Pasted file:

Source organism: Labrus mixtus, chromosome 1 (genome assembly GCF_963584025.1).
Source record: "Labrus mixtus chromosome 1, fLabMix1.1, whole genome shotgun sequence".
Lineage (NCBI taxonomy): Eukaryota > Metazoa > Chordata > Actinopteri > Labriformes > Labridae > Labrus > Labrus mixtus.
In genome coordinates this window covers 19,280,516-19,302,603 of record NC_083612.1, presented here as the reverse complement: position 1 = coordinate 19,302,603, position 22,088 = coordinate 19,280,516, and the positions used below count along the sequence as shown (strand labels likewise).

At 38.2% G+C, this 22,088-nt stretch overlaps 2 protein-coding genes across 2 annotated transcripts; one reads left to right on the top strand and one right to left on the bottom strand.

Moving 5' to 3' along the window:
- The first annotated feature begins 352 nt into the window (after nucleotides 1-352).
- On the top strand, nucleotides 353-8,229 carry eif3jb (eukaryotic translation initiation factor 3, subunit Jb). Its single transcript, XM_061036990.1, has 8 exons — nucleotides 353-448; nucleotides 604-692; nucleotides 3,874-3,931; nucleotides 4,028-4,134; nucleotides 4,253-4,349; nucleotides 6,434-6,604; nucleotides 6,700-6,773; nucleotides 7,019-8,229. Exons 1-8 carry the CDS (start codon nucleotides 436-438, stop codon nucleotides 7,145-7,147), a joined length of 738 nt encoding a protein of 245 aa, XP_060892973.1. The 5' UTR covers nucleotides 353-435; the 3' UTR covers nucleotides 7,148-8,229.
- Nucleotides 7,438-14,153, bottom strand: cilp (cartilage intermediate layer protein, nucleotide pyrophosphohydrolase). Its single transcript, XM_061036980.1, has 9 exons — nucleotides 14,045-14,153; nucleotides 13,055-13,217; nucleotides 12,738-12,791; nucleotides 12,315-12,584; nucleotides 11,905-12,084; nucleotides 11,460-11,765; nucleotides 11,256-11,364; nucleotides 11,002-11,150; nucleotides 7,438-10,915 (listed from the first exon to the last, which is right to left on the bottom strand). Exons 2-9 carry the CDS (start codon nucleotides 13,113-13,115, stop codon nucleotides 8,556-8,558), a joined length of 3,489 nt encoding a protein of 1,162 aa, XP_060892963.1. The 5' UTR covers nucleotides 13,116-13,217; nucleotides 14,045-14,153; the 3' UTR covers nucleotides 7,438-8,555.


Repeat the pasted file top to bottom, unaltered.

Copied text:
Source organism: Labrus mixtus, chromosome 1 (genome assembly GCF_963584025.1).
Source record: "Labrus mixtus chromosome 1, fLabMix1.1, whole genome shotgun sequence".
Lineage (NCBI taxonomy): Eukaryota > Metazoa > Chordata > Actinopteri > Labriformes > Labridae > Labrus > Labrus mixtus.
In genome coordinates this window covers 19,280,516-19,302,603 of record NC_083612.1, presented here as the reverse complement: position 1 = coordinate 19,302,603, position 22,088 = coordinate 19,280,516, and the positions used below count along the sequence as shown (strand labels likewise).

At 38.2% G+C, this 22,088-nt stretch overlaps 2 protein-coding genes across 2 annotated transcripts; one reads left to right on the top strand and one right to left on the bottom strand.

Moving 5' to 3' along the window:
- The first annotated feature begins 352 nt into the window (after nucleotides 1-352).
- On the top strand, nucleotides 353-8,229 carry eif3jb (eukaryotic translation initiation factor 3, subunit Jb). Its single transcript, XM_061036990.1, has 8 exons — nucleotides 353-448; nucleotides 604-692; nucleotides 3,874-3,931; nucleotides 4,028-4,134; nucleotides 4,253-4,349; nucleotides 6,434-6,604; nucleotides 6,700-6,773; nucleotides 7,019-8,229. Exons 1-8 carry the CDS (start codon nucleotides 436-438, stop codon nucleotides 7,145-7,147), a joined length of 738 nt encoding a protein of 245 aa, XP_060892973.1. The 5' UTR covers nucleotides 353-435; the 3' UTR covers nucleotides 7,148-8,229.
- Nucleotides 7,438-14,153, bottom strand: cilp (cartilage intermediate layer protein, nucleotide pyrophosphohydrolase). Its single transcript, XM_061036980.1, has 9 exons — nucleotides 14,045-14,153; nucleotides 13,055-13,217; nucleotides 12,738-12,791; nucleotides 12,315-12,584; nucleotides 11,905-12,084; nucleotides 11,460-11,765; nucleotides 11,256-11,364; nucleotides 11,002-11,150; nucleotides 7,438-10,915 (listed from the first exon to the last, which is right to left on the bottom strand). Exons 2-9 carry the CDS (start codon nucleotides 13,113-13,115, stop codon nucleotides 8,556-8,558), a joined length of 3,489 nt encoding a protein of 1,162 aa, XP_060892963.1. The 5' UTR covers nucleotides 13,116-13,217; nucleotides 14,045-14,153; the 3' UTR covers nucleotides 7,438-8,555.